There are many different versions of the Angry Birds Parabola Project. We have tested them all. Some are fun for the students to do but require way more time on art related activities than the actual math. Some are fully created by hand using actual catapults and sling shots made by the class. Some are done using 100% technology like the Geogebra version.
My personal favorite is a mix of all these methods. Here is a list of the best methods we have found to do a version on the Angry Birds Parabola Project...
- Do not have them make catapults for your class. This will take entirely too much time on things unrelated to the standards you are supposed to be teaching. If this is the version of the project you want to do then partner with a shop class or art class where creating the catapult will meet a standard for that teacher. Then use the catapult in your class to create the parabolas. (Hint: You will want to take slow motion video of the bird flying from the catapult so you can project the curve onto paper or poster board.)
- Have the students use poster board not paper for the creation of their angry bird course. Again, have them design the map for their level in art class. Partner with an art teacher. Then when they are complete have them create the flight pattern (parabola) on the map they created in your class.
- Remember the important things for your class are...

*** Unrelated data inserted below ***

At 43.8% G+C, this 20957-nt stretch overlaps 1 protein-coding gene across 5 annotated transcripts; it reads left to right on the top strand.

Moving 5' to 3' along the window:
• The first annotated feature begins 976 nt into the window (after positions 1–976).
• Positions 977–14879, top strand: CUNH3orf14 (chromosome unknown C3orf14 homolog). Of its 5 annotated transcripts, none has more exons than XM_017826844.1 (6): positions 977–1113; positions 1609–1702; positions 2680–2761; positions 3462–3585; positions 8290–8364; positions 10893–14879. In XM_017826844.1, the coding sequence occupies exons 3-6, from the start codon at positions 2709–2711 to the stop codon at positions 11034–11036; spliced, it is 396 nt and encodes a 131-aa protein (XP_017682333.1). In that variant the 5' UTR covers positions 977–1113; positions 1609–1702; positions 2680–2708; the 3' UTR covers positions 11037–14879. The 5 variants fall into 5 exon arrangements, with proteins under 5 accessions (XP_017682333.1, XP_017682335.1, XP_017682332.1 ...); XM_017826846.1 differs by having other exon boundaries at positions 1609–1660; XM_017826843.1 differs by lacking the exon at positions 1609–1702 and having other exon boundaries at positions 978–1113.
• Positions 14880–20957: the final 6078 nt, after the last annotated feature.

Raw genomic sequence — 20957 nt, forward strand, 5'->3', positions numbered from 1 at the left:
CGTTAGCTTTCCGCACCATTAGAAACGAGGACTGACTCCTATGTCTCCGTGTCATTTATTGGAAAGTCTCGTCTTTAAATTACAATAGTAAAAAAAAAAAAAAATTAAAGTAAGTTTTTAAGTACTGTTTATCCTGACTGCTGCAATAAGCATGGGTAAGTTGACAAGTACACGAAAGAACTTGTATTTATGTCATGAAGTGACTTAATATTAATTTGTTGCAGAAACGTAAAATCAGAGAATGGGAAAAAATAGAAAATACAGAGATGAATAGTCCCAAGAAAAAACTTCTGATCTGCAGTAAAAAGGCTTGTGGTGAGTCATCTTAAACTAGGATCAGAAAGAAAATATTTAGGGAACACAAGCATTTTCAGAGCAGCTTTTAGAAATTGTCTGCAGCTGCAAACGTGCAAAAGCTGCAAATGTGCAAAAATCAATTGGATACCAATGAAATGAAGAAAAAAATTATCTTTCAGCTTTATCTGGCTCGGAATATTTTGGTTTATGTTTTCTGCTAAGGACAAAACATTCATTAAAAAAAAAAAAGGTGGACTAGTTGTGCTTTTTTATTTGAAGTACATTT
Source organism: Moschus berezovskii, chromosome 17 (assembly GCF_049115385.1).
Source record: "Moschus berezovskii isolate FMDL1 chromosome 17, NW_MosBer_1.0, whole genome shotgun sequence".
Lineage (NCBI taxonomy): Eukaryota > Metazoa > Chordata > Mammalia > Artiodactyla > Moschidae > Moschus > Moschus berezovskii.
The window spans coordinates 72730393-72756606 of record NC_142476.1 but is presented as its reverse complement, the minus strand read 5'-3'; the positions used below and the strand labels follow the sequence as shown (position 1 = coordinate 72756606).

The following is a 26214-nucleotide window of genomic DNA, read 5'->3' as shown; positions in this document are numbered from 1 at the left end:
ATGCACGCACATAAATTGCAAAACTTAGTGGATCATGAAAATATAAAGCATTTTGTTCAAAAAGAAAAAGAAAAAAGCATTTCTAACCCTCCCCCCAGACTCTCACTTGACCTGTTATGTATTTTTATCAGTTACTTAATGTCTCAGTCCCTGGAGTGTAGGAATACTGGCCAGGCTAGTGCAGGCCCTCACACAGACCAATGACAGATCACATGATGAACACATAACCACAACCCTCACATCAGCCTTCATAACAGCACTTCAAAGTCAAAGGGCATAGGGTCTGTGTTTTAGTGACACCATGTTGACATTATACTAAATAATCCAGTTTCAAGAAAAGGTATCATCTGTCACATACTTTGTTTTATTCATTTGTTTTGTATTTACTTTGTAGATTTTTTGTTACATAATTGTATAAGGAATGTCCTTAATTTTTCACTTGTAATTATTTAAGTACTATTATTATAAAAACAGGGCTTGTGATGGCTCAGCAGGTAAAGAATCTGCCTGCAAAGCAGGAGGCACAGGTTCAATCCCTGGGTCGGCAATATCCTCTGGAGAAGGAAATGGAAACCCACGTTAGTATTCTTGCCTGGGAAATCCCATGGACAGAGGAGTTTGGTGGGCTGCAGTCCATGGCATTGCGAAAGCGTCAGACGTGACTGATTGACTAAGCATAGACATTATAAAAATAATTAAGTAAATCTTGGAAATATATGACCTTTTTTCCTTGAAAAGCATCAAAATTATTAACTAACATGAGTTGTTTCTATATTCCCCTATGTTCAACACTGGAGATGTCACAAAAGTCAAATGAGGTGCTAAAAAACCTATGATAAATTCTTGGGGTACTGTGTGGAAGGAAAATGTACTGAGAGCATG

- Creating the Parabola
- Using the math technology
- Finding all of the following
- Axis of Symmetry
- Height of Parabola
- X intercept (where bird would hit the ground if it hit nothing on the way) and Y intercept (height of catapult)
- Contact point of Bird
- Quadratic Equation & h,k form for vertex
- Make the layout of the coordinate plane fit their parabola (flight pattern) you do not want them using awful numbers. This will slow them down and make the answers to the above hard to grade due to the inconsistent estimates. Make them check with you before they finalize putting it on the coordinate plane. Have them make the entire map and then color it. When they are don't have them use a yard stick to make a line go vertically through the Parabolas Maximum Value. Then have them make another line go horizontally through the same Maximum Value. Then base all other grid lines of the coordinate plane off these two lines.
Here is a sample...
The way I do it...
I use an actual screen cast of the game being played. We project it onto the coordinate plane using Geogebra. Then they analyze the data. They work in groups of two and create their own each from a different level after watching me do one. I realize this requires the technology. It gives me the least amount of class time on the project and the best mastery of the content.
If you use Google Classroom you can project and share everyone's projects very quickly without printing a thing! When someone has a question you can pull up their project for the whole class to see and teach everyone at the same time. Remember if one person has a question 99% of them have the same question!
Here is the rubric I use for the project:
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